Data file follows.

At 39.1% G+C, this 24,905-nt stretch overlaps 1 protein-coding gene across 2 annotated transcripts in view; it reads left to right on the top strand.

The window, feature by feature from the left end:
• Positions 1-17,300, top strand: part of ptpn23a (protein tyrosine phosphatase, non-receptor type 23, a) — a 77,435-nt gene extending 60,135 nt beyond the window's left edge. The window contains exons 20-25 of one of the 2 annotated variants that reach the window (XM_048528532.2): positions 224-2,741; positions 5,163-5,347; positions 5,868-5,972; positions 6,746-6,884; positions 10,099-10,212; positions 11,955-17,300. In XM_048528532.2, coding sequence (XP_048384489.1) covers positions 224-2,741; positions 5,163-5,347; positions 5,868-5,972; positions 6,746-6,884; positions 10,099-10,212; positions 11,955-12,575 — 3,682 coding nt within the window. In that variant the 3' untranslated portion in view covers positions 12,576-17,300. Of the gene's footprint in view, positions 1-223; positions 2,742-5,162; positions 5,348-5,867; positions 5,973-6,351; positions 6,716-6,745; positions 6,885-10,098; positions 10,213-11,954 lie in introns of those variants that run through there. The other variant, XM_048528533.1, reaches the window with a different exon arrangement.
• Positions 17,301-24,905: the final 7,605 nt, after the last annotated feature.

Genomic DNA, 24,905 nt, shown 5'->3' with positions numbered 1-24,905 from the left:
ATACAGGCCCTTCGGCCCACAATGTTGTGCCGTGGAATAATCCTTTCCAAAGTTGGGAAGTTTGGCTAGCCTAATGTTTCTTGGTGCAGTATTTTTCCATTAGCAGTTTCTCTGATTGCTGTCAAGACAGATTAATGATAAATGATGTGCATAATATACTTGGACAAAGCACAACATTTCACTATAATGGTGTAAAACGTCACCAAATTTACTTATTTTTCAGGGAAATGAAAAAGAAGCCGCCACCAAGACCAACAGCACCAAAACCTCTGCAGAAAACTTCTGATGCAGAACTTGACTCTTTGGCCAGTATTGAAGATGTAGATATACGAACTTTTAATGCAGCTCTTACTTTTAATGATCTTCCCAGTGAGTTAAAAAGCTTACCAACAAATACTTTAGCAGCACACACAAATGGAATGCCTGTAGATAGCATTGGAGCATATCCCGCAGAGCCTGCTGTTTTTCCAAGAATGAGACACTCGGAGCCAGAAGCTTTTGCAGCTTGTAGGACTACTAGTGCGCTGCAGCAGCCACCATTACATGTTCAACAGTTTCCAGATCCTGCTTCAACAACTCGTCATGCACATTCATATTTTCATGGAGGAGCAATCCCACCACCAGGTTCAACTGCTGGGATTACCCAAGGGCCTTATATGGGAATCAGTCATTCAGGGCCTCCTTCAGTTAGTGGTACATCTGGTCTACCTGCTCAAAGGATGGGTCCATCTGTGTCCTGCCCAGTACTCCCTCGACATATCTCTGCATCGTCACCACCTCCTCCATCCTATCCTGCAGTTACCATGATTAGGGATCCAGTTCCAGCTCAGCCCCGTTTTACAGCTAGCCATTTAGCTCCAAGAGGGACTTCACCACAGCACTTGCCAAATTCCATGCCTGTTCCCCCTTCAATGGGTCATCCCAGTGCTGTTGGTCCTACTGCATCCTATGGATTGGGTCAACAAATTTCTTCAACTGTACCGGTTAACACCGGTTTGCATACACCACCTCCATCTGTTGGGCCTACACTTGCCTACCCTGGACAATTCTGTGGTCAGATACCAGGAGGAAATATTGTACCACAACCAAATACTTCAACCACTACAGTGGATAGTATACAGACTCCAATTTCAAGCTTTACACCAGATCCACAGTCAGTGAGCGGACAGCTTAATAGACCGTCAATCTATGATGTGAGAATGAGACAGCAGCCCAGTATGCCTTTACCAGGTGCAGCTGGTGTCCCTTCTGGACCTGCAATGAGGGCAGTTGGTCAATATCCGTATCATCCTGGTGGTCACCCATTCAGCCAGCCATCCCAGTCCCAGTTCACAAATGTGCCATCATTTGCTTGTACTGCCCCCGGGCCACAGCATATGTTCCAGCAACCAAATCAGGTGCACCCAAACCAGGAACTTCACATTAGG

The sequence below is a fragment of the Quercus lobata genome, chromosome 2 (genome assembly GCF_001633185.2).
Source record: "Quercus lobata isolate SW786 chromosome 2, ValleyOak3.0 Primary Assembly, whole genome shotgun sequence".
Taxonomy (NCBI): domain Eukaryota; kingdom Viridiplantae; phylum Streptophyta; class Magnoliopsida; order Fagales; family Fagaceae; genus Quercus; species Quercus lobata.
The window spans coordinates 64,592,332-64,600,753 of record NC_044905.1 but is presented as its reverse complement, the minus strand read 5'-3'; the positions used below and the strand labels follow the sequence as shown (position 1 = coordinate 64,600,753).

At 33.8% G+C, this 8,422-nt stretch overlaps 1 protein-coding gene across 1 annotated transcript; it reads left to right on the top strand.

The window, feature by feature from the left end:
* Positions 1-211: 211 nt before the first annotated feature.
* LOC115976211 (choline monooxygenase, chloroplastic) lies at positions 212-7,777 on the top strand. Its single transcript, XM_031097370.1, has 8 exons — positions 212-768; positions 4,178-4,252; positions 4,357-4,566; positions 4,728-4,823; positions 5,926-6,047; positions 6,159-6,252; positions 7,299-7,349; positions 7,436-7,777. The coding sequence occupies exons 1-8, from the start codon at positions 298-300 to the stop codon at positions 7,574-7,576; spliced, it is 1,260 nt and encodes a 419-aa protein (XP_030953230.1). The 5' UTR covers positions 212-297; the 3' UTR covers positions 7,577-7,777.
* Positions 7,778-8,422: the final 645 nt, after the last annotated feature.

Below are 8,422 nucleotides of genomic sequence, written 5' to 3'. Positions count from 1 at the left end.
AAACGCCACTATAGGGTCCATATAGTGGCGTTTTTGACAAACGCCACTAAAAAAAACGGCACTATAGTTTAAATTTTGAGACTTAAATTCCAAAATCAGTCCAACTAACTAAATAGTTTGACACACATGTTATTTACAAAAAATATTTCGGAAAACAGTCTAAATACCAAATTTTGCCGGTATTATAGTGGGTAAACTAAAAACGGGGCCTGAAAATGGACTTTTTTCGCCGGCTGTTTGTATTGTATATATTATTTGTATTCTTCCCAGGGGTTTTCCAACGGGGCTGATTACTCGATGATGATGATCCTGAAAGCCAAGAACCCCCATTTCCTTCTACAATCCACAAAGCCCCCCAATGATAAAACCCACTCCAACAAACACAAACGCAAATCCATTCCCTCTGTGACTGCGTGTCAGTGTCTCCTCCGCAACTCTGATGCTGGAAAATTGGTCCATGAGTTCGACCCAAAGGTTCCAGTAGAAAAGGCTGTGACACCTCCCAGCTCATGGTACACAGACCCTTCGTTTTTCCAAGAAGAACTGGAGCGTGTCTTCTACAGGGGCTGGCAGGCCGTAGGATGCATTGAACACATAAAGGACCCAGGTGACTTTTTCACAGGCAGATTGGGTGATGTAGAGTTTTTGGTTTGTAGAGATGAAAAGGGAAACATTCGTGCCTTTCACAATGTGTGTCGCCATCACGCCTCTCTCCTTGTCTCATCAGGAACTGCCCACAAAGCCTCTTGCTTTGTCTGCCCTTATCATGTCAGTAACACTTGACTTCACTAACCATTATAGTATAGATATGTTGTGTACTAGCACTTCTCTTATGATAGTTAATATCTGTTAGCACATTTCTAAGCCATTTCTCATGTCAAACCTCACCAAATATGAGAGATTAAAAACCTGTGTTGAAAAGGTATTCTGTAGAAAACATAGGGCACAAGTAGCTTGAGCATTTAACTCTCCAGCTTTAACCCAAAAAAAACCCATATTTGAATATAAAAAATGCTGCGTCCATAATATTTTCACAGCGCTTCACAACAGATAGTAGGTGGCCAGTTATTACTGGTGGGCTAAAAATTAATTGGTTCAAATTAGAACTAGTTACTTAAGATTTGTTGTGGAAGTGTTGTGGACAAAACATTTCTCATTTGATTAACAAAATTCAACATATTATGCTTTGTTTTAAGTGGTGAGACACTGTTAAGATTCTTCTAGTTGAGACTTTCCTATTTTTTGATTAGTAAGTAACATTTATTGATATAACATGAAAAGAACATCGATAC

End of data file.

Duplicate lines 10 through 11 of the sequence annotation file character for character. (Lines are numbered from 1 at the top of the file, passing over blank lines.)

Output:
The window spans coordinates 64,592,332-64,600,753 of record NC_044905.1 but is presented as its reverse complement, the minus strand read 5'-3'; the positions used below and the strand labels follow the sequence as shown (position 1 = coordinate 64,600,753).

At 33.8% G+C, this 8,422-nt stretch overlaps 1 protein-coding gene across 1 annotated transcript; it reads left to right on the top strand.